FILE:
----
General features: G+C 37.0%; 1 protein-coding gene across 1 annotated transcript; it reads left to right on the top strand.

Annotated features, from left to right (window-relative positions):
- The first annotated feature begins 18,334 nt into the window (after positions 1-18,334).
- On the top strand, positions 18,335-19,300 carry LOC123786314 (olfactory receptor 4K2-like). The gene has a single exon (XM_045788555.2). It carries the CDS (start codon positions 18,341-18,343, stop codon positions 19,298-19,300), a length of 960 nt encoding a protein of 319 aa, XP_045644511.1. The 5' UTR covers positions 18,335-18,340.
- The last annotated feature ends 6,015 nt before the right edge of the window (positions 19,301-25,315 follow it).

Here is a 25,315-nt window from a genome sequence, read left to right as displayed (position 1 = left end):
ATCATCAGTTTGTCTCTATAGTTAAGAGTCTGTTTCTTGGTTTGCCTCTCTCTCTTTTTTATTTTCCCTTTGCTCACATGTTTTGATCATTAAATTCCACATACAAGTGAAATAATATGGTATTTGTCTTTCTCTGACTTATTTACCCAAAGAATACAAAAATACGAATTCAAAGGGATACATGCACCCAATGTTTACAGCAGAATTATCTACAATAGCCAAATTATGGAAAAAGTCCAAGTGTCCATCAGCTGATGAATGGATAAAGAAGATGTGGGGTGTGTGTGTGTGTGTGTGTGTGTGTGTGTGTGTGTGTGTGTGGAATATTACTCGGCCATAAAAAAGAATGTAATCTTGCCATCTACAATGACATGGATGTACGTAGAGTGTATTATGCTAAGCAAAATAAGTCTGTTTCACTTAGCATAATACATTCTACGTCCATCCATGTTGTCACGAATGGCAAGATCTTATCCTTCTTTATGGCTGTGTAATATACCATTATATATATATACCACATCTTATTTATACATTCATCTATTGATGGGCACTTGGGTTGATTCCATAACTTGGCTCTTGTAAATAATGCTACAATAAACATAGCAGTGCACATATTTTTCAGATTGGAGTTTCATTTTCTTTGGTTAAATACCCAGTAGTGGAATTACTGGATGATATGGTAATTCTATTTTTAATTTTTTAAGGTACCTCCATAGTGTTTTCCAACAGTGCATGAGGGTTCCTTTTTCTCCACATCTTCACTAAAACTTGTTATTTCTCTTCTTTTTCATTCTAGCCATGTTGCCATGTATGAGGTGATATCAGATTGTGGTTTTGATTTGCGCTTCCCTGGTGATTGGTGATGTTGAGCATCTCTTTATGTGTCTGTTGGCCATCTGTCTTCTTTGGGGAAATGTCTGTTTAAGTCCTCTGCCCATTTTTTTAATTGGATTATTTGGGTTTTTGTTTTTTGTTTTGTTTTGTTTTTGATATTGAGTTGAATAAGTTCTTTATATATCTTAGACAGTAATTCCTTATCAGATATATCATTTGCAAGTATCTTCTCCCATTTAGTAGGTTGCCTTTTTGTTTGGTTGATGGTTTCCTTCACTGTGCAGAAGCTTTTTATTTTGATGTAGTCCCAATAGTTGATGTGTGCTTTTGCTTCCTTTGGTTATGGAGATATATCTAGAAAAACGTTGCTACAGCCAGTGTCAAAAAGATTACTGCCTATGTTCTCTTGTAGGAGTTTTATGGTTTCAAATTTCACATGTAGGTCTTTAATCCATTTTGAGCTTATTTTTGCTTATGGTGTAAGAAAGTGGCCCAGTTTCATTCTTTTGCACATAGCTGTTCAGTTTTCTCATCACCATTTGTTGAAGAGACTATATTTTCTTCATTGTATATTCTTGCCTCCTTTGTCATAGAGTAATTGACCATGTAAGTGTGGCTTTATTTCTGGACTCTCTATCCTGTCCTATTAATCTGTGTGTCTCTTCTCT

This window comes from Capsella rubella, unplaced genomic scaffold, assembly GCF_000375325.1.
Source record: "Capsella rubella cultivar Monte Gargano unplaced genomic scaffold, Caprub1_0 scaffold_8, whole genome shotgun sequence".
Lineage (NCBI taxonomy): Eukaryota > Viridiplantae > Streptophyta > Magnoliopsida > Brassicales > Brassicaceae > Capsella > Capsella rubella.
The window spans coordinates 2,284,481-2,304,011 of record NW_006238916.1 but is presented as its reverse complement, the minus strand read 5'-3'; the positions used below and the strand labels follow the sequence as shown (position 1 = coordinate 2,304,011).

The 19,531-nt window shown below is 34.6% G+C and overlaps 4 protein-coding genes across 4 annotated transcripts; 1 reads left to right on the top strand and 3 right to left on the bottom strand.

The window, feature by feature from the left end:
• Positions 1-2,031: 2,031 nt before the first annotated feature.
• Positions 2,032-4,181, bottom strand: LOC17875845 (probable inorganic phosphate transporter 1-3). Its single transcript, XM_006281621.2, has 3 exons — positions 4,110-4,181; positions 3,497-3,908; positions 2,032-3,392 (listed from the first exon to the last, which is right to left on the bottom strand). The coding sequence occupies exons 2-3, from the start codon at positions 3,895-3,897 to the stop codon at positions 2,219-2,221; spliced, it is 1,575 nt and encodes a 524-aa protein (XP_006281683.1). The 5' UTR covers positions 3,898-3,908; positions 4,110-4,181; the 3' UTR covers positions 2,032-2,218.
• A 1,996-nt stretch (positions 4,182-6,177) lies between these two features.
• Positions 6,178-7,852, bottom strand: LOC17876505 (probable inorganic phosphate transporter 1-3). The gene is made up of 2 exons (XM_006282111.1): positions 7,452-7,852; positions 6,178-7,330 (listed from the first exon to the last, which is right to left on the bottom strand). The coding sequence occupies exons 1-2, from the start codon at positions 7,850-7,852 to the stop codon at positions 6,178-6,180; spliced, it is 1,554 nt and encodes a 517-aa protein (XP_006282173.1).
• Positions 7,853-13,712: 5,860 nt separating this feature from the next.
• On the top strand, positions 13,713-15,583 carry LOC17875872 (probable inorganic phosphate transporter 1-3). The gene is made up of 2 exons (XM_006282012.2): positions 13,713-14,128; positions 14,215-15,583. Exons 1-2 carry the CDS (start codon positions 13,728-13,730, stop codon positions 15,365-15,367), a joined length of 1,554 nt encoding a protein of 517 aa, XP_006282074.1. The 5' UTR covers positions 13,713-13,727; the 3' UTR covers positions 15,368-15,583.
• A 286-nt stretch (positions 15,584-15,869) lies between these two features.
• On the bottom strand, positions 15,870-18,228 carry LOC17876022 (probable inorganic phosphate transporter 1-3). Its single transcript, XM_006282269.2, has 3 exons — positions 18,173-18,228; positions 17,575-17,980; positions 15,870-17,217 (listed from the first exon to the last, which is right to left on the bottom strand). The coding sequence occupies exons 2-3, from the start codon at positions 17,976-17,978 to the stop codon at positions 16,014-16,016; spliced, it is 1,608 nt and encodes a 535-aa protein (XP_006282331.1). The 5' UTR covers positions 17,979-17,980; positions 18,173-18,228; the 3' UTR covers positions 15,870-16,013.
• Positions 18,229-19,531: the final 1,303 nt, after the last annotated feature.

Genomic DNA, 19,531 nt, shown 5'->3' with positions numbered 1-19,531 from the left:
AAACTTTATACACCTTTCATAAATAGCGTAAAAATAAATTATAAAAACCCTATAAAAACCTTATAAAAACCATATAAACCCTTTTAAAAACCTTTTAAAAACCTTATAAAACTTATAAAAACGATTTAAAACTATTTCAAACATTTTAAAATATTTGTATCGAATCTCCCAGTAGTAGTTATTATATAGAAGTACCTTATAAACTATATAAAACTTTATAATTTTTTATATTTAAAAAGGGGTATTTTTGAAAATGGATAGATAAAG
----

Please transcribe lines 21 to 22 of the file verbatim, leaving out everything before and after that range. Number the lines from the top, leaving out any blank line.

• On the bottom strand, positions 15,870-18,228 carry LOC17876022 (probable inorganic phosphate transporter 1-3). Its single transcript, XM_006282269.2, has 3 exons — positions 18,173-18,228; positions 17,575-17,980; positions 15,870-17,217 (listed from the first exon to the last, which is right to left on the bottom strand). The coding sequence occupies exons 2-3, from the start codon at positions 17,976-17,978 to the stop codon at positions 16,014-16,016; spliced, it is 1,608 nt and encodes a 535-aa protein (XP_006282331.1). The 5' UTR covers positions 17,979-17,980; positions 18,173-18,228; the 3' UTR covers positions 15,870-16,013.
• Positions 18,229-19,531: the final 1,303 nt, after the last annotated feature.